Centro Cultural Borges: "Ojo por Ojo" , November 2005
Erik Adriaan van der Grijn, born in the Netherlands, worked his formidable canvases throughout Western Europe before moving to New York and Buenos Aires a decade ago. Inspired throughout his life by hís social consciousness and spurred on by his sense of historie happenings and injustice often ignored or justified, he has split out his feelings on vast spaces, walls as he tenns them, fiercely yet lyrically painted in dominant and dominating yellow and black.
The cadmium yellows and dense blacks, with which he has brushed, sprayed and slapped for many years, connote the universality of awareness, danger and conflict that we all recognize. However, ever the optimist (in the long run), he sparingly, sometimes liberally, punctuates his works with an orangey red and celestial blue, symbols of the better times we covet and long for.
As a young artist of the 60’s, van der Grijn. a known as the “Yellow Feliow”, painted in the self named “hard edge realism” style, exemplified in the painting Train -Depot Doors. By limiting his artistic expression to straight liases and angles and simple palette, he sought, in his words, by means of extensive optical fields of form and contra form and repetition, to create a rhythm comparable to that of a Sebastian Bach fugue.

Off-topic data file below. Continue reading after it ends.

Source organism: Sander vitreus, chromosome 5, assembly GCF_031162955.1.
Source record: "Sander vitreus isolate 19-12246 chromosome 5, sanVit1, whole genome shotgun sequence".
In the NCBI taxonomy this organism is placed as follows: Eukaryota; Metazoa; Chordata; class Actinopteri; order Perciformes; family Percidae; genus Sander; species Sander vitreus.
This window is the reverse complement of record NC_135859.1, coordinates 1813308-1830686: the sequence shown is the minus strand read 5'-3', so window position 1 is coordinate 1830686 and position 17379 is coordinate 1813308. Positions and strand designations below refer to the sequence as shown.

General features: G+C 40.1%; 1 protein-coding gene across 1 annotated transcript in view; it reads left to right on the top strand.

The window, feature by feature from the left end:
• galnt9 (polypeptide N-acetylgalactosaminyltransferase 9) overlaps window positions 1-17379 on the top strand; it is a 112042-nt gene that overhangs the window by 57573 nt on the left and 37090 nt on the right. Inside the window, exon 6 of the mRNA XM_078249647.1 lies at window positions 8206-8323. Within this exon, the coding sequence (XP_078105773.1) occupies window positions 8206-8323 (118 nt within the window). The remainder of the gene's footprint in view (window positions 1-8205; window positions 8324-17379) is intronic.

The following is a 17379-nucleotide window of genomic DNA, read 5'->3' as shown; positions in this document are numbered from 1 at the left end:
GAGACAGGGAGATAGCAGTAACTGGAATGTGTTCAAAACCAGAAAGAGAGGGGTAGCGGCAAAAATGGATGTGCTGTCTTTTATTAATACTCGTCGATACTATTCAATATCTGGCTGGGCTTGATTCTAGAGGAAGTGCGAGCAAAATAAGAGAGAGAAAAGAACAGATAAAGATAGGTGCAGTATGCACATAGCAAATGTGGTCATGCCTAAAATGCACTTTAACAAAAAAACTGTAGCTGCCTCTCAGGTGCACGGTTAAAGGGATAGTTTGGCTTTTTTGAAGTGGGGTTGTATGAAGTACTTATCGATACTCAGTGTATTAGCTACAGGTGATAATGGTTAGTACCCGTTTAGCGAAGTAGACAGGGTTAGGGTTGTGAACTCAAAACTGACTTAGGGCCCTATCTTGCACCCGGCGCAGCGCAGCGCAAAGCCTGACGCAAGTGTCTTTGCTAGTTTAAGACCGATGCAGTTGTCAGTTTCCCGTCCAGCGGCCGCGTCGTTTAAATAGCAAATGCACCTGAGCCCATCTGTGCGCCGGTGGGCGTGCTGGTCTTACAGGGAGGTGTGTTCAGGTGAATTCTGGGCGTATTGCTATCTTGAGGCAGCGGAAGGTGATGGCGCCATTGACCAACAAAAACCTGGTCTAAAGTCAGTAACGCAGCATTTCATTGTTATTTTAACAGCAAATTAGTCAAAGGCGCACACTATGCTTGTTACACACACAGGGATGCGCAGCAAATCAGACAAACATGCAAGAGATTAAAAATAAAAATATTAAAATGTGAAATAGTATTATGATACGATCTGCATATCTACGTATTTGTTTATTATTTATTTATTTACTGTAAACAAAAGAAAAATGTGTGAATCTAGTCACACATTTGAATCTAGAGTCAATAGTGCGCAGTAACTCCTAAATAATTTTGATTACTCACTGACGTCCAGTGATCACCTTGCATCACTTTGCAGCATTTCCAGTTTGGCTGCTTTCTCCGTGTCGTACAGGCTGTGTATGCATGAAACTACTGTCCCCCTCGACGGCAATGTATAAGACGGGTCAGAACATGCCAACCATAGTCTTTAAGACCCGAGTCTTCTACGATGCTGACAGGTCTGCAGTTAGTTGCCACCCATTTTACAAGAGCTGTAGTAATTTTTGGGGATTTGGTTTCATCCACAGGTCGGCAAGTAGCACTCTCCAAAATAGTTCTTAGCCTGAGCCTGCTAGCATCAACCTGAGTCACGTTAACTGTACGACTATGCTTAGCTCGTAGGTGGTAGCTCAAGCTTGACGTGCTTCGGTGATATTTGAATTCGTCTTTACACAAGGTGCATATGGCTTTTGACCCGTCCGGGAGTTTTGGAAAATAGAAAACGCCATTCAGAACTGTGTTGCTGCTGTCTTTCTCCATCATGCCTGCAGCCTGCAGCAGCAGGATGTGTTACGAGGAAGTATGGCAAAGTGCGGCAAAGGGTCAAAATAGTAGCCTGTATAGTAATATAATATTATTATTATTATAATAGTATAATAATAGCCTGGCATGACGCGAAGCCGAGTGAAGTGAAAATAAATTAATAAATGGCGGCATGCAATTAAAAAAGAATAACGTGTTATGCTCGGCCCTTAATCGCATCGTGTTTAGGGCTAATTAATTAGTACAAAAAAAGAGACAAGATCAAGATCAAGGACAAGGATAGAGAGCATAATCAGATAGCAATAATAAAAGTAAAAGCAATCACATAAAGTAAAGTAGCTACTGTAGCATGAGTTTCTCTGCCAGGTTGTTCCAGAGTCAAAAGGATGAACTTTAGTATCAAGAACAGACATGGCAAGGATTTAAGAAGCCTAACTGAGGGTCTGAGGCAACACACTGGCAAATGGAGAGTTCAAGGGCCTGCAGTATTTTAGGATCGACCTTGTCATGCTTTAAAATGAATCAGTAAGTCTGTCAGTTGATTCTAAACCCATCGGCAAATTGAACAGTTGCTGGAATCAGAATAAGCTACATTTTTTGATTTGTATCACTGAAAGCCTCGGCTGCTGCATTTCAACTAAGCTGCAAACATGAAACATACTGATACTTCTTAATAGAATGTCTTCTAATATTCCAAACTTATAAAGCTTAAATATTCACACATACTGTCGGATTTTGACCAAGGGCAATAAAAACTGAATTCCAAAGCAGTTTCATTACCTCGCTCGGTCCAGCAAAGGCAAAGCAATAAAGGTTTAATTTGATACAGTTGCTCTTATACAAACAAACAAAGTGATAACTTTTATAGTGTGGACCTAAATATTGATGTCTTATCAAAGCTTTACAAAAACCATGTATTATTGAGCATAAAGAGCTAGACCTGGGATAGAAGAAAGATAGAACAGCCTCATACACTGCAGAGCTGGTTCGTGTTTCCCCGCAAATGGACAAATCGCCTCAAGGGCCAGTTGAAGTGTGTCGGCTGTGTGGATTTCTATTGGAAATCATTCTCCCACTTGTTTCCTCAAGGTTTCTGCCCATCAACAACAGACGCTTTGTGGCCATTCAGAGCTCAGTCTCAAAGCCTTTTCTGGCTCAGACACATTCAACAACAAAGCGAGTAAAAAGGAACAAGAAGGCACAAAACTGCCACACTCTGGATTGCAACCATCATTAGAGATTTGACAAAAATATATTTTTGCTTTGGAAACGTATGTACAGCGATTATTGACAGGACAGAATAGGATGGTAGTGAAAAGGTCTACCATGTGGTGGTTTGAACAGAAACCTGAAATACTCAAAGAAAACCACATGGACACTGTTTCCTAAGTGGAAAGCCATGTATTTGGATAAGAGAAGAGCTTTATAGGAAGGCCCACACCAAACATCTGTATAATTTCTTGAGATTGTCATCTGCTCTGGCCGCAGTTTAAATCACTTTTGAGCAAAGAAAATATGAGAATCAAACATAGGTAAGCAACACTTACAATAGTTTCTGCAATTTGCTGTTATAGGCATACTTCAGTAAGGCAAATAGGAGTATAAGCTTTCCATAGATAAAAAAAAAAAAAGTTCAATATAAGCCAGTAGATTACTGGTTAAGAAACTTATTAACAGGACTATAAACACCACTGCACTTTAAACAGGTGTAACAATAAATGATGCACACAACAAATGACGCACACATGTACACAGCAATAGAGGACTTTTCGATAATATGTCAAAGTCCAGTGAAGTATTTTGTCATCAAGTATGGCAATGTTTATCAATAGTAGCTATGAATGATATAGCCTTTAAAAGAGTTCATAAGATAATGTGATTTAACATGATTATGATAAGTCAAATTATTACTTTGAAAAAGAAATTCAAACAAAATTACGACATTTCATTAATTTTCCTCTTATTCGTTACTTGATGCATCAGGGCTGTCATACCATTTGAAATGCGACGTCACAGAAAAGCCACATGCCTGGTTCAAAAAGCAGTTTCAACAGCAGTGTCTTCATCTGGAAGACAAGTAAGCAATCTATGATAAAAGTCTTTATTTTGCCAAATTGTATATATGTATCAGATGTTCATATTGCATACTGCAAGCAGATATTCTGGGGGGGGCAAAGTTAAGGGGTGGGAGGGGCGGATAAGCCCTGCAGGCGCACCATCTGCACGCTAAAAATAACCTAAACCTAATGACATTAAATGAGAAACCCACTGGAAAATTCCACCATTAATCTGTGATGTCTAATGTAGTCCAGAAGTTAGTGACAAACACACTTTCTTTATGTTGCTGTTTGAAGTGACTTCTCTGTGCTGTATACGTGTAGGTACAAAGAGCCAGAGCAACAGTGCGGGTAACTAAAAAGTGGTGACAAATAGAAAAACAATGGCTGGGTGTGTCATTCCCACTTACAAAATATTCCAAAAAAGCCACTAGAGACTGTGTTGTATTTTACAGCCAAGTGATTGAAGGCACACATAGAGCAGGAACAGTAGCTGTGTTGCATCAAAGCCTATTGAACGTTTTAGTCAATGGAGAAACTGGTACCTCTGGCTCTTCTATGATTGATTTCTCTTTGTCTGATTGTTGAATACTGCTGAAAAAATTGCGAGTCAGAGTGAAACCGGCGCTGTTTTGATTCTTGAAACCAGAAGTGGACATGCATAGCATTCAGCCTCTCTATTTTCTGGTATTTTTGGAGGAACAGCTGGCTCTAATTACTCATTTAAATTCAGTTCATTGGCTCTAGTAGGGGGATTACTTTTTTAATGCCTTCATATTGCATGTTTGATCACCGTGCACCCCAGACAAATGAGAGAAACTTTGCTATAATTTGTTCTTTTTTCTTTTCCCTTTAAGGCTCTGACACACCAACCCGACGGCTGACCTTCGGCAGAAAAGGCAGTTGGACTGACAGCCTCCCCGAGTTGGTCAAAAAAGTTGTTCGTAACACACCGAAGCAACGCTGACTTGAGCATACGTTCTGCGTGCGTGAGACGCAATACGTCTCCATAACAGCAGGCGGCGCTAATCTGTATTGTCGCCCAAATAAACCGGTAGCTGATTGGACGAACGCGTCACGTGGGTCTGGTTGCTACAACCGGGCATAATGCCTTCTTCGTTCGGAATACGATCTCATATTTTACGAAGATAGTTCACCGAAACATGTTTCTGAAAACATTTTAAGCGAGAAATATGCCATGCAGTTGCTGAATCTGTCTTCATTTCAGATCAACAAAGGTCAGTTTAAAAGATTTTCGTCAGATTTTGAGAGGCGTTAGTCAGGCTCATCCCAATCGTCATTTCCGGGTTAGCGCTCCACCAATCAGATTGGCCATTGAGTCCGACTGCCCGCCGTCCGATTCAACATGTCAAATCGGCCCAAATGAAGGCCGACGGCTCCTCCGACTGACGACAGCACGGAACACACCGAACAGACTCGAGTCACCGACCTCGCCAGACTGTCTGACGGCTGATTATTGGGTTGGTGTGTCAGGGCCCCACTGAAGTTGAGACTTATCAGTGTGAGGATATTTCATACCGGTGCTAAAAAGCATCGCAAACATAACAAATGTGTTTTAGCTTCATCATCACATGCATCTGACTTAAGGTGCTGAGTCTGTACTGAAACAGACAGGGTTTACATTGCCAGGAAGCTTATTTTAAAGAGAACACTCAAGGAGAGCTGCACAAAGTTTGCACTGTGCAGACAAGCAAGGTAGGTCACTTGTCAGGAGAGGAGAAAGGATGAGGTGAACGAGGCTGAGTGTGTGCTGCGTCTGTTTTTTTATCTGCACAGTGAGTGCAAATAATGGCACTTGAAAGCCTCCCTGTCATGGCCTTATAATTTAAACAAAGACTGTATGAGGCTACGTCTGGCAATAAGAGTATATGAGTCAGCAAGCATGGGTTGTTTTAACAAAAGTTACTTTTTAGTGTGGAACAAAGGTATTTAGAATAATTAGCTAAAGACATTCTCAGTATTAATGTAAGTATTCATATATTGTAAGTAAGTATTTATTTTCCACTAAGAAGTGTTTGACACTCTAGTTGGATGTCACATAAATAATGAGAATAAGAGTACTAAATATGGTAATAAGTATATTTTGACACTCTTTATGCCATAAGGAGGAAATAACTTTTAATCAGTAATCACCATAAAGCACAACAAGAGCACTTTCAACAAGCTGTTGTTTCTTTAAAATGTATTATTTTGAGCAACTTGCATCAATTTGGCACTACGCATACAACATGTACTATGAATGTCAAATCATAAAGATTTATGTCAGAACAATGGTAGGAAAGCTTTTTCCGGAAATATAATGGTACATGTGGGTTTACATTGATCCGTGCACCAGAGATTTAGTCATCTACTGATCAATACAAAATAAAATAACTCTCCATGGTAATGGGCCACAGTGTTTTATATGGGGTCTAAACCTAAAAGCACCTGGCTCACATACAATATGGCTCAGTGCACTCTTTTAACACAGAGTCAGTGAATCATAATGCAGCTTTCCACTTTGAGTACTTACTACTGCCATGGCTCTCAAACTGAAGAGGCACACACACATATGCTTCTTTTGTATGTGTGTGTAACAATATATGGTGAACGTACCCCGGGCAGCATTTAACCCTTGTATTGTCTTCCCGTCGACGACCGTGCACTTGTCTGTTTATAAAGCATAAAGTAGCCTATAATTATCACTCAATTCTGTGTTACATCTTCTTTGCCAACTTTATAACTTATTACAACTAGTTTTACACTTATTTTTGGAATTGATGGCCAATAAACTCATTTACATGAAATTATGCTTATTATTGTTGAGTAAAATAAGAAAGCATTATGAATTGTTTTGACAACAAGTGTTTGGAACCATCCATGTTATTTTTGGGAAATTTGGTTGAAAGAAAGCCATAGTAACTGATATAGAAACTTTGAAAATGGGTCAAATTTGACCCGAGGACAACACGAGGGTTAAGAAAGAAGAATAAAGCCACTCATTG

By the 1980’s however, his need for expression had taken him into abstract expressionism, a style which he continued through the 90’s.
The combination of the abstract (the felt but unseen) and the expressionist, often taking literal forros of photographs and drawings, including his personal obsession, his eyes (alread_y blind in one eye since birth, he lost his vision for nearly one year after an attack by street hoodlums in Amsterdam) fulfilled his vision at that time.
Most recently, needing to expand once again his manner of “seeing” the world-again his obsession with sight-he has merged, strikingly, these two highi_y differentiated styles into one.
To observe van der Grijn’s works without explanations is sufficient to feel their force; however, at times it is worthwhile to understand from where they came. In the early 1960’s, van der Grijn photographed, in Ireland, high walls painted yellow and black, declaring dangerous passages. He has painted these over the years, simplified hard edge, hauntingly abstract.
Nearly forty years later, in a 33 meter painting,-he is still reworking these walls, now in his hard edge/expressionist manner, to express the current dangerous passage between the extreme, allegedly religious, elements roaming the world and threatening whatever order there may be.